And what it stands to lose if it takes it.

By Geoffrey Smith
August 30, 2016

Most Treasury chiefs across the world would be pretty pleased if they just got a court ruling allowing it to collect $14.5 billion in back taxes. Not so Michael Noonan.

Ireland’s finance minister is so angry that he’s willing to fight the European Commission all the way through the courts for the right not to collect the taxes that Apple supposedly avoided over the last 12 years. Darn it, he’s already spent over 670,000 euros ($750,000) of taxpayers’ money in fighting the Commission. Why the ingratitude?

It’s not like his voters or his cabinet colleagues don’t want the money. After six years of austerity imposed as part of Ireland’s 2010 bailout, Ireland’s public sector in particular is gasping for it.

Moreover, Noonan is going to get it in the neck from his rivals if he doesn’t take the money. Pearse Doherty, the finance spokesman for Sinn Fein, which preaches an idiosyncratic cocktail of nationalism and left-wing populism, called on the government not to appeal the ruling, telling the newspaper Anphoblacht: “There’s an irony here when we see an Irish Government challenging the European Commission when they actually bowed down to the same Commission during the period of austerity and bank bailouts.”

“Many people will be mindful that they themselves will be taken before an Irish Court because of their failure to pay water charges, yet this same Government are willing to go to court to defend Apple,” Doherty said.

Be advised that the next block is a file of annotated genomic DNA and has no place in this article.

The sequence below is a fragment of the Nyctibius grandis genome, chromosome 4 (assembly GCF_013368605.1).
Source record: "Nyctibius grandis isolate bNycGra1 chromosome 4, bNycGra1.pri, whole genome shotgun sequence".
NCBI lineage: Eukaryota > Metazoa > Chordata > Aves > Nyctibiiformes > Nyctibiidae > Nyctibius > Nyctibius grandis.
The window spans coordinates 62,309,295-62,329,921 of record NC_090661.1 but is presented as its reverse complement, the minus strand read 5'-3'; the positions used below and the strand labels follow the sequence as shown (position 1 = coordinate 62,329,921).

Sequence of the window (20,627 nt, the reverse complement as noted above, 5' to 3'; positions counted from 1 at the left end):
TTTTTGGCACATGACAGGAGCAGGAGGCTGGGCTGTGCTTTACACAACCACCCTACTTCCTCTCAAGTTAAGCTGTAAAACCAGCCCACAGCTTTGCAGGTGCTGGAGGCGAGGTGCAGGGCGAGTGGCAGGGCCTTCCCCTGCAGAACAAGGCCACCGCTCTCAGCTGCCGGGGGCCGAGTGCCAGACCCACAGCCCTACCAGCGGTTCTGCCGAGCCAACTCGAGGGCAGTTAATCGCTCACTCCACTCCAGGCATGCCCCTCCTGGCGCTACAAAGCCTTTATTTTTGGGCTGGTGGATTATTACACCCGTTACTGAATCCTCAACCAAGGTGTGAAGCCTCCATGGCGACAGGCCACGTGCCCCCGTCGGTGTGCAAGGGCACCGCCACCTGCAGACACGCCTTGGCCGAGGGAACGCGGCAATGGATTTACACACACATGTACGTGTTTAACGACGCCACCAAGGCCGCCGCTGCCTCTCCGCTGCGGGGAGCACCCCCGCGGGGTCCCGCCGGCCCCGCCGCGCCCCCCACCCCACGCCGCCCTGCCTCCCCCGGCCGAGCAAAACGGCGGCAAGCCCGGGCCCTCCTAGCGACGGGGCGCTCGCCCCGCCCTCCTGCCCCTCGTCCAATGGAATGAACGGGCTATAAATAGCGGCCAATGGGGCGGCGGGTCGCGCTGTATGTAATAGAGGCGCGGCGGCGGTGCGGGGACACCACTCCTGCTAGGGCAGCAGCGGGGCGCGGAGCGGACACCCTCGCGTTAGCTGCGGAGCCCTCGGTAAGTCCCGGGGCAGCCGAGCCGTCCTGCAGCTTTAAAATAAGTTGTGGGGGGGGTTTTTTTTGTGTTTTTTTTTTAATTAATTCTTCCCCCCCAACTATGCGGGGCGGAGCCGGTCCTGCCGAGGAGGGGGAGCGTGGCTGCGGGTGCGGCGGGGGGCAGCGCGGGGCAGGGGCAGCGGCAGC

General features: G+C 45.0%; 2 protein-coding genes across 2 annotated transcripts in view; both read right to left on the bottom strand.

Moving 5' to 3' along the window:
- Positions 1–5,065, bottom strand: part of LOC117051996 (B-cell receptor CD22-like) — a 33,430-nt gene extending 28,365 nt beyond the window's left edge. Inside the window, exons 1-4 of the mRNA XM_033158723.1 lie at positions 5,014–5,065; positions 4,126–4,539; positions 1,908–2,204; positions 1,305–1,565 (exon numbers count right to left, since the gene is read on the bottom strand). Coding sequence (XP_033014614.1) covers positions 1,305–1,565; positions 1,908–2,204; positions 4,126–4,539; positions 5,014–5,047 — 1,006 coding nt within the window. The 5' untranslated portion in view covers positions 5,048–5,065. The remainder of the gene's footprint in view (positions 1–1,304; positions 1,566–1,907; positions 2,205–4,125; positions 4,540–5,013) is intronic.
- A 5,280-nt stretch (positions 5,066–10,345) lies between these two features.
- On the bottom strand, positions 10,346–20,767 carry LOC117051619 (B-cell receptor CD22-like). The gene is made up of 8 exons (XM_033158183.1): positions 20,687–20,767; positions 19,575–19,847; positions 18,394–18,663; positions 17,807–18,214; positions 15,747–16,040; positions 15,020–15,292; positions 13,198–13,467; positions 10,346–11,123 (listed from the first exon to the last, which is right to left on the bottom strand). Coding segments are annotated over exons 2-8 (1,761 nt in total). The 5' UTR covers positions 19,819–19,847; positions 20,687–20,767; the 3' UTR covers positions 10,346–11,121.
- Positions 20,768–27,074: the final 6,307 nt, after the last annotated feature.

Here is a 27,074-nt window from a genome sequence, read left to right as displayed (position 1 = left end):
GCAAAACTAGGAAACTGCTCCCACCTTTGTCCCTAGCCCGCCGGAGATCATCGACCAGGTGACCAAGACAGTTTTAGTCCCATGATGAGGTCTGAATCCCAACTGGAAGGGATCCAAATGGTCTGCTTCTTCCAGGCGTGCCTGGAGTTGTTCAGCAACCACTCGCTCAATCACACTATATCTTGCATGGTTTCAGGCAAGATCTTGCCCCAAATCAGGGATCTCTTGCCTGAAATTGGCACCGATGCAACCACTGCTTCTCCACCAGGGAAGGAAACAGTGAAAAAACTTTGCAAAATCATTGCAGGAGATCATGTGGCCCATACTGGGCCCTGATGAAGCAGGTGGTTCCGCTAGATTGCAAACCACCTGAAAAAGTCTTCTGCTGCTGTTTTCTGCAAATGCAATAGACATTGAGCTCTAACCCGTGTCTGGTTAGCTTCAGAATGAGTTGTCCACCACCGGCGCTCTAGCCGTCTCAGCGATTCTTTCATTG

Sinn Fein would love it to be that simple. However, even its Marxist old guard would probably have to accept that the ruling is a devastating blow to a country that has thrived for decades on attracting foreign investment through its favorable tax regime: the stock of foreign direct investment in Ireland at the end of 2014 was 311 billion euros ($350 billion), or 165% of GDP. Facebook and Google and many others have their European headquarters in Ireland, due mainly to its 12.5% headline rate of corporate income tax—the second-lowest in the EU.

If Noonan now enforces the Commission’s ruling, it will send a chilling message to other companies that have either invested in Ireland in the past, or were thinking of doing so in the future.

Small wonder that Noonan told state broadcaster RTE that: “It is important that we send a strong message that Ireland remains an attractive and stable location of choice for long-term substantive investment.” He said a challenge was needed “to defend the integrity of our tax system, to provide tax certainty to business, and to challenge the encroachment of the EU state aid rules.”

That second half of Noonan’s statement is important. For although the Commission zeroed in on what it thought it to be a very specific abuse of Ireland’s tax code, the Irish government is clearly afraid that this ruling will be the thin end of a wedge that ends in its complete loss of sovereignty over setting its own tax rates.